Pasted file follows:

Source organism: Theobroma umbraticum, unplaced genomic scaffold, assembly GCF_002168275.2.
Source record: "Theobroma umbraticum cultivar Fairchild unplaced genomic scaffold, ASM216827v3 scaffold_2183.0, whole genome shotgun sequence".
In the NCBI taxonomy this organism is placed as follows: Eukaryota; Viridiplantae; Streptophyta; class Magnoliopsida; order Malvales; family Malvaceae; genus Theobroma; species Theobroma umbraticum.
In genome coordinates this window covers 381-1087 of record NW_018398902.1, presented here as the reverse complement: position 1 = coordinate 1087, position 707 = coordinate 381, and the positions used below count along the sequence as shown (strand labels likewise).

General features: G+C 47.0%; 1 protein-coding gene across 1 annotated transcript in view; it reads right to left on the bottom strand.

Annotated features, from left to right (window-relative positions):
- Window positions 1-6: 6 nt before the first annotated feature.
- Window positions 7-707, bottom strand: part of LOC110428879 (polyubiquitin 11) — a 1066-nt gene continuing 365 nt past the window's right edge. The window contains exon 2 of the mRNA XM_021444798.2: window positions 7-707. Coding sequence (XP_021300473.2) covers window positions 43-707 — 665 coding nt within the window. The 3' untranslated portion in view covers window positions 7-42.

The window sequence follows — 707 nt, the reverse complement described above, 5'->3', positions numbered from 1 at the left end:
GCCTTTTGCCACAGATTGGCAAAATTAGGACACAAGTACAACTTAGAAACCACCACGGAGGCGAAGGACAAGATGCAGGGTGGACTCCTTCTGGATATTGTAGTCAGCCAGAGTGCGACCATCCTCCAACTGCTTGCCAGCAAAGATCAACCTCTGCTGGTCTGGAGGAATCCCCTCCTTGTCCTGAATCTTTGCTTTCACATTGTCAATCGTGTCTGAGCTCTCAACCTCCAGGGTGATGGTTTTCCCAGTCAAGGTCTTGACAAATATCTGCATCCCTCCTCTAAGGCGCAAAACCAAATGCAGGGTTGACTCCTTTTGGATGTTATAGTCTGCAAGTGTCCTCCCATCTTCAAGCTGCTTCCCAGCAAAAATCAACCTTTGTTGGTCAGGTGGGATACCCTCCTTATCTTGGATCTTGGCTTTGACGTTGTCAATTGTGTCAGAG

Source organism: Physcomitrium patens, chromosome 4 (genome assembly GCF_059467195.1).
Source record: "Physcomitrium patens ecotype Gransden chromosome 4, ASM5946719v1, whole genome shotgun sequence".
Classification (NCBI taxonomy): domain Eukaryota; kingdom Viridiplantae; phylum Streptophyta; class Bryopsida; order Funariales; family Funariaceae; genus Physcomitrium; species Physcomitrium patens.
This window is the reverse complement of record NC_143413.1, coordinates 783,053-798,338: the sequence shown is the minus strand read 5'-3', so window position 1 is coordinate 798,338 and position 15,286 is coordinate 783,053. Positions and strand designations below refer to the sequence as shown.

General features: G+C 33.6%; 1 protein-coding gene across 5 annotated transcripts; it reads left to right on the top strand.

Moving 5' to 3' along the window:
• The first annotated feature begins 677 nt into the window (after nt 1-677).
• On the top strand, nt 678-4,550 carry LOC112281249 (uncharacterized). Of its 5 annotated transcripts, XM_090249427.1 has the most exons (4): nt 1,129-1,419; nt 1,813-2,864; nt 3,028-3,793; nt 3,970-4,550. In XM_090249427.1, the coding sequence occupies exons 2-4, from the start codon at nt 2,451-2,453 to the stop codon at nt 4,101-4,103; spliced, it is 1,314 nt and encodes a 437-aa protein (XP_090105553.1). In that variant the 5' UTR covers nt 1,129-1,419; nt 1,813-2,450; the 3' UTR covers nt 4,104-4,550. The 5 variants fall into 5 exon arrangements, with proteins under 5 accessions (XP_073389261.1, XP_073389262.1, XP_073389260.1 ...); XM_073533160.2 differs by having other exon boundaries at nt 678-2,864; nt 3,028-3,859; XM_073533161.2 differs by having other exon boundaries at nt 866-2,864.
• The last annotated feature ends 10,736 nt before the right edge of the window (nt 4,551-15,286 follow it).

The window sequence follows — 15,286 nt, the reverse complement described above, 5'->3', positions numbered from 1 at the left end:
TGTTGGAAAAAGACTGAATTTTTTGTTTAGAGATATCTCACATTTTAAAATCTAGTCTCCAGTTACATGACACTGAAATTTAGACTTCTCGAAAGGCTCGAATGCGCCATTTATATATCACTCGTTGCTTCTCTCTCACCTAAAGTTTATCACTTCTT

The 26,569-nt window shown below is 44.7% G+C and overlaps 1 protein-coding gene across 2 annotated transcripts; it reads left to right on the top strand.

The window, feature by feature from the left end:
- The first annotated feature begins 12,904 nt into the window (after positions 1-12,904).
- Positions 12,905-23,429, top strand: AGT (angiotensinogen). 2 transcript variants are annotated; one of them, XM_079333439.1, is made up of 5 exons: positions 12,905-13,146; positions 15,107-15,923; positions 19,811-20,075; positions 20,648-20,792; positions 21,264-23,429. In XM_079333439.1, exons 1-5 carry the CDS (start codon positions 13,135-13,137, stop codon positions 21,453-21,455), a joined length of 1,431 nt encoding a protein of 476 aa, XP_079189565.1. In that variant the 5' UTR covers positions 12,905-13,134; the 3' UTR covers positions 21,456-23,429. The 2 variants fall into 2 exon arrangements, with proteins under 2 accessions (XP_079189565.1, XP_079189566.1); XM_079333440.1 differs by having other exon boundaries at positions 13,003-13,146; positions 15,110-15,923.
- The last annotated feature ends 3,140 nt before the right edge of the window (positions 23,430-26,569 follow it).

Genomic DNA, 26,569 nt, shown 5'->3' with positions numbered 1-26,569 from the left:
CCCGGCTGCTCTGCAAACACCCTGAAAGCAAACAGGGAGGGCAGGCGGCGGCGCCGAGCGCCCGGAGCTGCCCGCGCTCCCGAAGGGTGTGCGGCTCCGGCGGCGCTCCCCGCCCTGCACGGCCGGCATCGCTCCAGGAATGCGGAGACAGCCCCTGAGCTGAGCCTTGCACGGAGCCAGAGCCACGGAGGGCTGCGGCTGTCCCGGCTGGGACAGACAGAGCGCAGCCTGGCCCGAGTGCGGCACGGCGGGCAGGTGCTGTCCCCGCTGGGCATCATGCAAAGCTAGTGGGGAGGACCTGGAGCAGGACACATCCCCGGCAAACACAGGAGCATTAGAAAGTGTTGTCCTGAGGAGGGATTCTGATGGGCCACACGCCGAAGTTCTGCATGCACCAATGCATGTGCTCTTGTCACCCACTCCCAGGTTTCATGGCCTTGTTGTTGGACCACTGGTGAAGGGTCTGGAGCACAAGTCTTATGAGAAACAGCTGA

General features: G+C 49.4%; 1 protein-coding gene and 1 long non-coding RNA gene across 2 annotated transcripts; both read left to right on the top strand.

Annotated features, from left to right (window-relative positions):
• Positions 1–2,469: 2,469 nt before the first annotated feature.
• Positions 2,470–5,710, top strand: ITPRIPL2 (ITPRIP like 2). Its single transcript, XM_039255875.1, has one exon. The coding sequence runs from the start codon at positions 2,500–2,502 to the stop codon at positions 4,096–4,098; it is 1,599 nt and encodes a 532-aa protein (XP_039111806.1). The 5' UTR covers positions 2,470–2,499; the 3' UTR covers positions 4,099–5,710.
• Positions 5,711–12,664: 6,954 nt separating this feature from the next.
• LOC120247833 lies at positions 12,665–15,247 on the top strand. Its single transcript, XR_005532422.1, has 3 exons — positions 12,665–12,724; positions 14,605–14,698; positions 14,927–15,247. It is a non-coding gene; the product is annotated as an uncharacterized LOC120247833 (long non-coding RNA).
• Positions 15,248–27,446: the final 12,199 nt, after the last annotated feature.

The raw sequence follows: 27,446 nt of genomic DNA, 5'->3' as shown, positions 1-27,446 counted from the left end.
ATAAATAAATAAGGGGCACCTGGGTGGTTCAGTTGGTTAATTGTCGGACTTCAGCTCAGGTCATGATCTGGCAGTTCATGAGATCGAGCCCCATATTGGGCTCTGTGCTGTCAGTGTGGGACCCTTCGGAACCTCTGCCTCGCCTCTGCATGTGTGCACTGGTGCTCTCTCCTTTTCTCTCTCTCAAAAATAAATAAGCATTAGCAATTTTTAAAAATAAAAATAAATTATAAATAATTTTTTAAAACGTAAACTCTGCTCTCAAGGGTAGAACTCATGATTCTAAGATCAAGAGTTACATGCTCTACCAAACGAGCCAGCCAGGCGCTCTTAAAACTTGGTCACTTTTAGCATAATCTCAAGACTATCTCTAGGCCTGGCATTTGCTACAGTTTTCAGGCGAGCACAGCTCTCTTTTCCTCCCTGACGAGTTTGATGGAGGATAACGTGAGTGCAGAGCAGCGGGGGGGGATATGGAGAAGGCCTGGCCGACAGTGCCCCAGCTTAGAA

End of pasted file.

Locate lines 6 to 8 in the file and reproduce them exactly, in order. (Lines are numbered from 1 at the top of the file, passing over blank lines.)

Annotated features, from left to right (window-relative positions):
- Window positions 1-6: 6 nt before the first annotated feature.
- Window positions 7-707, bottom strand: part of LOC110428879 (polyubiquitin 11) — a 1066-nt gene continuing 365 nt past the window's right edge. The window contains exon 2 of the mRNA XM_021444798.2: window positions 7-707. Coding sequence (XP_021300473.2) covers window positions 43-707 — 665 coding nt within the window. The 3' untranslated portion in view covers window positions 7-42.